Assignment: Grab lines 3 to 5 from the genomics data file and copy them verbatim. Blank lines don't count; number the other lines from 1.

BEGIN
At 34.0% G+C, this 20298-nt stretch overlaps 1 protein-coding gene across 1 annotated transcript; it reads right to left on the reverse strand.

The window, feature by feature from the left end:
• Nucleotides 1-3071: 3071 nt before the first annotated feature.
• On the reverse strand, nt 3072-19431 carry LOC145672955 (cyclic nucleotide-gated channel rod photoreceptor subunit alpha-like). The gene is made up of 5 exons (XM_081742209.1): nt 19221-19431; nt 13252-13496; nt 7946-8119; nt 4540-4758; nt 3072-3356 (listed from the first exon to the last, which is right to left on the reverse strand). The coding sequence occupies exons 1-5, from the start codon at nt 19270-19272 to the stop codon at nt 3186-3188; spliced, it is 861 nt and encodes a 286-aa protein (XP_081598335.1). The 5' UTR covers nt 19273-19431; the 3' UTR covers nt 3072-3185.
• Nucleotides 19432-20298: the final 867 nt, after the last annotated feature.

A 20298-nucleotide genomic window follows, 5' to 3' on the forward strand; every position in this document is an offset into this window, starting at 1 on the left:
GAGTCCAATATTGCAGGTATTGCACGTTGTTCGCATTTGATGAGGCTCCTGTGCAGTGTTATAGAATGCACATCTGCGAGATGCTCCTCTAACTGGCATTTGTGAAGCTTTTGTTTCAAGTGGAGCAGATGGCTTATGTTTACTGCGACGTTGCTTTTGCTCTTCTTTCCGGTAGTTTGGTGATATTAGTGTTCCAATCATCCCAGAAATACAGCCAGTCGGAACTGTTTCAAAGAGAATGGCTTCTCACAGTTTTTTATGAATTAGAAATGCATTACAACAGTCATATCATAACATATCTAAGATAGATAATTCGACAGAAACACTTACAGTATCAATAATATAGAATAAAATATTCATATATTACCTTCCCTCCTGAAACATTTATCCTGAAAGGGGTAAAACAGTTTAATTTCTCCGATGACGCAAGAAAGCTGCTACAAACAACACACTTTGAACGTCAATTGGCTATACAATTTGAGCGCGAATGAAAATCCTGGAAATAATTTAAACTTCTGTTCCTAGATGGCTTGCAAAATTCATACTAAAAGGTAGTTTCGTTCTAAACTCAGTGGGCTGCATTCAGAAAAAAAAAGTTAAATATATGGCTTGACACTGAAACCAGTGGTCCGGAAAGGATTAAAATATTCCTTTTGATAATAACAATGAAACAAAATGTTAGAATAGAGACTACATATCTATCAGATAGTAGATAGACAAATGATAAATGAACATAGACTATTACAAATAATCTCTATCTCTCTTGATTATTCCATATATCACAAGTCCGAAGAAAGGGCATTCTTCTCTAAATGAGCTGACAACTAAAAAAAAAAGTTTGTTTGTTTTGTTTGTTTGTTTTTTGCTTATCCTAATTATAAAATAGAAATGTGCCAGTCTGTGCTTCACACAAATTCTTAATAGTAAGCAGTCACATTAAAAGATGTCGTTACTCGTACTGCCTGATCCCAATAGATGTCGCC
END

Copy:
• Nucleotides 1-3071: 3071 nt before the first annotated feature.
• On the reverse strand, nt 3072-19431 carry LOC145672955 (cyclic nucleotide-gated channel rod photoreceptor subunit alpha-like). The gene is made up of 5 exons (XM_081742209.1): nt 19221-19431; nt 13252-13496; nt 7946-8119; nt 4540-4758; nt 3072-3356 (listed from the first exon to the last, which is right to left on the reverse strand). The coding sequence occupies exons 1-5, from the start codon at nt 19270-19272 to the stop codon at nt 3186-3188; spliced, it is 861 nt and encodes a 286-aa protein (XP_081598335.1). The 5' UTR covers nt 19273-19431; the 3' UTR covers nt 3072-3185.
• Nucleotides 19432-20298: the final 867 nt, after the last annotated feature.